Coping with Anxiety during a lifting lockdown

Philippa Bell

Published on:

April 6, 2021

As a country, we have been in a lockdown for over a year now. Our lives have adjusted in ways we just couldn’t have imagined. Whether it was getting set up and used to working from home, not seeing friends and family, cancelling holidays, or getting used to date nights being on your sofa and not at the cinema, we’ve all shifted our everyday lives.

To begin with these changes were seen as strange and unusual, but having maintained this routine for the past year, we’ve all adjusted to the ‘new normal’. Now, the shift is coming again. The latest announcements suggest that lockdown is easing and that ‘normal’ life could be in sight. But what does that mean for everyone who has adjusted to lockdown life?

Although some people are excited at the prospect of life returning to how it was before March 2020, lots of people are experience anxiety around what the latest change mean and the implications it has on their new way of living.

Living with anxiety can be hugely difficult, but there are some steps you can take that might help.

Our top tips on coping with anxiety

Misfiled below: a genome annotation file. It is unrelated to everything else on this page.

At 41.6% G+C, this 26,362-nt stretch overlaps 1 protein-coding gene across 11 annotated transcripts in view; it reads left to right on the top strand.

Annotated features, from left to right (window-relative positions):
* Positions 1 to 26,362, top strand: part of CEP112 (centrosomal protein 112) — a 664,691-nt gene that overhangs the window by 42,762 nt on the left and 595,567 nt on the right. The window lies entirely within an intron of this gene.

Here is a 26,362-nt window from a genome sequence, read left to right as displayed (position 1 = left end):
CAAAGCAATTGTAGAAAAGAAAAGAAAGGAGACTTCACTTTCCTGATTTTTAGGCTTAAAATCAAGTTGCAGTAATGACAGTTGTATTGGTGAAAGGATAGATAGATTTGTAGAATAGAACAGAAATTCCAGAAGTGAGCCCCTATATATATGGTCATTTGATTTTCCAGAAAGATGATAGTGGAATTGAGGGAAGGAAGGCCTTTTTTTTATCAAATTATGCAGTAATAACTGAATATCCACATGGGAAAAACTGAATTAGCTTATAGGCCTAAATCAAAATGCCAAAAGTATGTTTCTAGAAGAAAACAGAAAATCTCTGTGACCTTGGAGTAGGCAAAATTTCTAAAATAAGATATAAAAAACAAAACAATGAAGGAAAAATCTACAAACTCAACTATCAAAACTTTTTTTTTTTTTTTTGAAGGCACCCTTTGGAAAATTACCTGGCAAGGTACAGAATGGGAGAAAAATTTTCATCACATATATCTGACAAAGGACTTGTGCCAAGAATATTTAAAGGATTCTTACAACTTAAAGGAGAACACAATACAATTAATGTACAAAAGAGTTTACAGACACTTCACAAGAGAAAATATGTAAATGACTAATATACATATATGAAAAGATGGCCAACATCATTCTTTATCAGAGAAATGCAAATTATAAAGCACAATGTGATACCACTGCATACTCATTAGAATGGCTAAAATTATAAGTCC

1. Talk to someone you trust.

This could be a friend, partner, colleague, or a professional therapist or psychologist. Sometimes talking through your concerns and hearing a perspective can help you manage anxiety. If you’re looking for additional support, check with your employer as to whether you have an EAP or health cash plan in place that might be able to provide you with free or discounted access to mental health support.

2. Look after your physical health.

Your physical and mental health are massively interlinked and working towards making positive changes to your physical wellbeing can help manage conditions like anxiety and depression. Consider looking at your diet, how much sleep you’re getting and how much movement you’re doing every day. We’ve got more on how physical activity ties into your mental health coming up in another blog later in the month, so keep your eyes peeled!

3. Use technology.

Through your WorkLife membership, you have access to Thrive – the NHS-approved mental health and wellbeing app. Simply download the app, enter your code and get started. Available 24/7, the app gives you access to the latest psychological tools and techniques that can help you develop resilience, choice and empowerment in everyday challenges.

4. Take things one step at a time.

If you’re finding this transition back to ‘normal’ life a bit much – plan ways you can stagger your return to ‘normality’. Maybe talk to your employer about working remotely a few days a week or see if you can meet a friend for a walk instead of going straight to a beer garden.  There are lots of smaller changes you can start and make to your everyday life to get you feeling more comfortable and confident during this change.

If you find that you’re struggling to cope, there’s a list of resources and charities available you through the NHS website.

https://www.nhs.uk/mental-health/nhs-voluntary-charity-services/charity-and-voluntary-services/get-help-from-mental-health-helplines/

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